Recently, a senior military official said "there is no problem with people coming to the place with signs, with songs, but they must not commit any act of violence." Yet when Palestinians and their supporters do it they're assaulted, arrested, and risk charges and disproportionate punishment, in violation of international and Israeli law. However, settlers under civil law are exempt, favoring them under a grossly unjust system, common in all police states, Israel qualifying by example.

Final Comments

Extreme Israeli repression continues, including (in mid-July) revoking the East Jerusalem residency of four Palestinians affiliated with Hamas, Palestine's legitimate government, not the West Bank coup d'etat one.

Affected are:

  • Muhammad Abu Tir, Muhammad Tutah, and Ahmad 'Atun, elected Change and Reform Party Palestinian Legislative Council (PLC) members, affiliated with Hamas; and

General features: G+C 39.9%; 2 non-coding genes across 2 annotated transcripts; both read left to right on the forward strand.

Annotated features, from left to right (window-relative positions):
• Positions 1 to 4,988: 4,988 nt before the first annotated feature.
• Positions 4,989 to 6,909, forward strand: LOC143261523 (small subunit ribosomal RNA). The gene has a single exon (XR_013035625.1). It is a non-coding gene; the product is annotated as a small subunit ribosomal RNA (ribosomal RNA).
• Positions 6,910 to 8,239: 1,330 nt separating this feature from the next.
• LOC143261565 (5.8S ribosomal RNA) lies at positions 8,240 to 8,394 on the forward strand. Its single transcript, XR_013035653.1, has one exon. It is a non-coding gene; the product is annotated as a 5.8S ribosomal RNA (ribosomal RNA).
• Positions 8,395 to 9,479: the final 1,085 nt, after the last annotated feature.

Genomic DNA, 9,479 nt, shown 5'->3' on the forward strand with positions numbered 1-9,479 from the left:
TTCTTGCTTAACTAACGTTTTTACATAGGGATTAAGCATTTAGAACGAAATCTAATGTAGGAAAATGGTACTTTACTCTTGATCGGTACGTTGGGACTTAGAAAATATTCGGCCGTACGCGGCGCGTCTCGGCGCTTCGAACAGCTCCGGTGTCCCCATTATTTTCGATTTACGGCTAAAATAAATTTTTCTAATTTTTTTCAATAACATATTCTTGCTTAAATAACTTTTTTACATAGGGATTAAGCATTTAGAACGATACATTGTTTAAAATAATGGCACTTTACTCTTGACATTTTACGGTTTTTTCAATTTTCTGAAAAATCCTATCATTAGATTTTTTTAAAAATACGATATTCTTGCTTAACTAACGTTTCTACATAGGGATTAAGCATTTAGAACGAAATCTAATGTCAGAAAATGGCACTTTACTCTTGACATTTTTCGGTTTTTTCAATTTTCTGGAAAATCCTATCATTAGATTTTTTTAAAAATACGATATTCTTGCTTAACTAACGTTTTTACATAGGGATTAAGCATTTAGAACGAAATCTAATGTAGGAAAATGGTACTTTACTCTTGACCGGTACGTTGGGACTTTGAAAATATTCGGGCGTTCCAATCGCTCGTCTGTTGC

• Khaled Abu 'Arfah, Hamas' minister for Jerusalem affairs.

As East Jerusalem residents, they had permanent residency status, revoked in June 2006 for not resigning their political positions, then interior minister Roni Bar-On saying they breached their allegiance to Israel.

At the time, three of the four were in prison, illegally arrested to disrupt, discredit, and weaken Hamas. After their release, they were ordered out of East Jerusalem and Israeli territory within 30 days. On June 25, Abu Tir was arrested and indicted for remaining. If convicted, he'll again be imprisoned. On July 1, the others sought refuge at Red Cross headquarters in East Jerusalem.

After their residency status was revoked in 2006, a petition objecting was filed with the High Court. It's still pending, President/Justice Dorit Beinsich denying an application for an interim order enjoining their expulsion until the Court rules, the petition's hearing scheduled for September.